IVAN'S HORIZON WIDENS.
"Behind the orphan, God himself bears a purse."—Russian Proverb.
NO child ever dreams of being grateful for food and shelter, unless taught by the sad experience of destitution. The little guest expects to be welcomed to the feast of life, and even assumes that the board has been spread on purpose for him. Ivan was no exception to the rule: hitherto he had received the devotion and tenderness of those around him as a matter of course; perhaps indeed he was in danger of exacting them as a right, and of becoming, as he grew older, proud and overbearing. But now a change had come. If he knew that he was noble, he had also gained a glimpse of the great truth that "Noblesse oblige." He had begun to reflect, and to some purpose.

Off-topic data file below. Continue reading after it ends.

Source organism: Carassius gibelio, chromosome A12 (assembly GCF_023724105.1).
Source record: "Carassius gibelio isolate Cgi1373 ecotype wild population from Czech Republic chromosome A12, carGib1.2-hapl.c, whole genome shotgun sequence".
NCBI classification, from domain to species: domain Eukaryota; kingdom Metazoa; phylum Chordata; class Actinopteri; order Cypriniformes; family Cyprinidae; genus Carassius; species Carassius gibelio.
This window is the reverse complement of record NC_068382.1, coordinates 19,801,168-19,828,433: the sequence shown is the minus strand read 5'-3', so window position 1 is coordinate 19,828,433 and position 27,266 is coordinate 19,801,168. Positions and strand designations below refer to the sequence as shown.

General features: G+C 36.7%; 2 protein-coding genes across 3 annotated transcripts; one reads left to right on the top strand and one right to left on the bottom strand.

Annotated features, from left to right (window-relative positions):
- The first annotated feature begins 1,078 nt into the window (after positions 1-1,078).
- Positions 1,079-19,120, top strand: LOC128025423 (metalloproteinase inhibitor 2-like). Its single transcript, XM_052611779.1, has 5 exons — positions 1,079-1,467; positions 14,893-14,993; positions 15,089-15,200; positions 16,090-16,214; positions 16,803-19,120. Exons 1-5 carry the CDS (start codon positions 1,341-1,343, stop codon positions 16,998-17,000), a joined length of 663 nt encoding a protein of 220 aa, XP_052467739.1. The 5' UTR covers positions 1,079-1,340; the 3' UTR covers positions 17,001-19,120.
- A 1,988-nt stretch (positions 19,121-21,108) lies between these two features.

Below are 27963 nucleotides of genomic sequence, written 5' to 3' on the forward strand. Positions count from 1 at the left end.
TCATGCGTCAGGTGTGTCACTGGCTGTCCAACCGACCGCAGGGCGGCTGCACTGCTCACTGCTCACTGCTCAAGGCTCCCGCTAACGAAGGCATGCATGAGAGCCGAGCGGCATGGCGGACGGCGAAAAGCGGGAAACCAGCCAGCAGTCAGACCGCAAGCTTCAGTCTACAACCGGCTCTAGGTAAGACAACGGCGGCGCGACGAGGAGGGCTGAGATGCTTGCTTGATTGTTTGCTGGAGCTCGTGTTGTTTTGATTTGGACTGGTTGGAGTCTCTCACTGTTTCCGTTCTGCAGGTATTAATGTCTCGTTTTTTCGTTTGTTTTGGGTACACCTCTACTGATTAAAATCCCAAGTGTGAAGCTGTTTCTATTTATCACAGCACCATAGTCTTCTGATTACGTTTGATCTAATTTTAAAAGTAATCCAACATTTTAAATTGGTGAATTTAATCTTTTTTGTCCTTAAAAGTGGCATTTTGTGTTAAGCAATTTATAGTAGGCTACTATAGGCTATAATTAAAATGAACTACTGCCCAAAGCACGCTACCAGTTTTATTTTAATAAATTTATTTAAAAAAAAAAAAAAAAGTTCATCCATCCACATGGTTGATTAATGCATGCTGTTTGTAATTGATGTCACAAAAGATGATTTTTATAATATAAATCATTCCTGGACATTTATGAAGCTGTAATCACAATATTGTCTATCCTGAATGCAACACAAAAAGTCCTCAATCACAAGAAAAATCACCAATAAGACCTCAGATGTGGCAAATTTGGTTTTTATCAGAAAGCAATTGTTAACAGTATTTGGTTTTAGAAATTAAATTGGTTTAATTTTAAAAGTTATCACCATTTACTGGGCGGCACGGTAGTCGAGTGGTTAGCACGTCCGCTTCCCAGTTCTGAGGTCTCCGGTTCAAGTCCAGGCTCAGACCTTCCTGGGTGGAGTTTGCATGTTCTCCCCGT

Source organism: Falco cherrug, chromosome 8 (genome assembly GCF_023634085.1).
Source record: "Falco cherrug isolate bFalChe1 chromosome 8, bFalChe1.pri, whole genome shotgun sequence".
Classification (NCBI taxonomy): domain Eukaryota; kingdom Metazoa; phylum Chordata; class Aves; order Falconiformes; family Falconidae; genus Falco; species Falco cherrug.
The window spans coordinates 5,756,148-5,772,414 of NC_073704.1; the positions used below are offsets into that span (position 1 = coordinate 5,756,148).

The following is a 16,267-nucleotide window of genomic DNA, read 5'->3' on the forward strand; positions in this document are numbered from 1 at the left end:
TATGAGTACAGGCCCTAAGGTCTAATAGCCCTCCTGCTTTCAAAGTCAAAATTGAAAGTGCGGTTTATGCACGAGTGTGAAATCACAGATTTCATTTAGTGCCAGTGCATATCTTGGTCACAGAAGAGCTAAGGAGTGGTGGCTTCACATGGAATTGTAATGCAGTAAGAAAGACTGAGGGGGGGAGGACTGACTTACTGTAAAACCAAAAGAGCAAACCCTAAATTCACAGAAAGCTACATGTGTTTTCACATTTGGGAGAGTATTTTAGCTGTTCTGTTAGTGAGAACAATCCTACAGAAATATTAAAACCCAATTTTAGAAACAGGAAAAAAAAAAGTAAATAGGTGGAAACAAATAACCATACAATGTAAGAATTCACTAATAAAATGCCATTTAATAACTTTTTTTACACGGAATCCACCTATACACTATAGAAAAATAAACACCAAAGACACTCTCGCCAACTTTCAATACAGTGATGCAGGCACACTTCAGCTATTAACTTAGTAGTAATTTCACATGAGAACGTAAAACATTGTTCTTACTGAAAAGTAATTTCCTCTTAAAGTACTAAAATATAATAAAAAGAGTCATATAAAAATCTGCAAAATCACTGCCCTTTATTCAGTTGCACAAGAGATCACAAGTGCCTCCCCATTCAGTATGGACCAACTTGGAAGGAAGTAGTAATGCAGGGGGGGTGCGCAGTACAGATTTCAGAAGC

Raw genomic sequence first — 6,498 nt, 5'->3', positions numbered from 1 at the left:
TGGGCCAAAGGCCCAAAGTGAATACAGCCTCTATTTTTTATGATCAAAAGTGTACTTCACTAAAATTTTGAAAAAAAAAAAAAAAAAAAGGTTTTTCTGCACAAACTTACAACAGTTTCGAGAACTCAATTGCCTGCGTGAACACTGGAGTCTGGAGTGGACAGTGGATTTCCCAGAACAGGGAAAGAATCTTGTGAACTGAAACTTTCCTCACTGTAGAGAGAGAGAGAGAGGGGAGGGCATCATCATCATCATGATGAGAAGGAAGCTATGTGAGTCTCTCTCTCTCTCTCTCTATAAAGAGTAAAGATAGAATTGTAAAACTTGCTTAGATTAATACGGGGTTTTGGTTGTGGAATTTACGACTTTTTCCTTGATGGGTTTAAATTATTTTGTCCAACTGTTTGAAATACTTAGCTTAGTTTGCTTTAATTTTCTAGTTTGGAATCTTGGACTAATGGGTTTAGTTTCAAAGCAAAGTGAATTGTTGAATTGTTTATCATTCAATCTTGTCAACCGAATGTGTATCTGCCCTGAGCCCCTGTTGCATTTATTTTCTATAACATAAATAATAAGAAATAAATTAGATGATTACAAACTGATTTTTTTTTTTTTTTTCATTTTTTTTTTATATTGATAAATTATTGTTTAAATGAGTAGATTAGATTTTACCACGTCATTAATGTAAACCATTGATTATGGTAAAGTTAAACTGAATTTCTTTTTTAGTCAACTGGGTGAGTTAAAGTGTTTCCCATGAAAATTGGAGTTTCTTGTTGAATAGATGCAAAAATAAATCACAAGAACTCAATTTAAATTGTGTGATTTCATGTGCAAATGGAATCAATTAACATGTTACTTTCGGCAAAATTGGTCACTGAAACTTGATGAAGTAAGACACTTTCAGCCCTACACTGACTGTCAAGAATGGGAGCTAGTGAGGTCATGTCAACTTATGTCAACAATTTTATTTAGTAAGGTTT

"Bativshka," he said one day to the starost, "why was it you were afraid to let the lord Zoubof or the steward Dmitri know who I was?"
"Because they might have killed you, Barrinka, out of spite and jealousy, knowing that your father was our lord before Zoubof came."
"But would they have done anything to you, bativshka, for taking care of me?"
"Oh! as to that I don't know. Perhaps I might have had the knout."
Ivan bent down and kissed the old man's hand.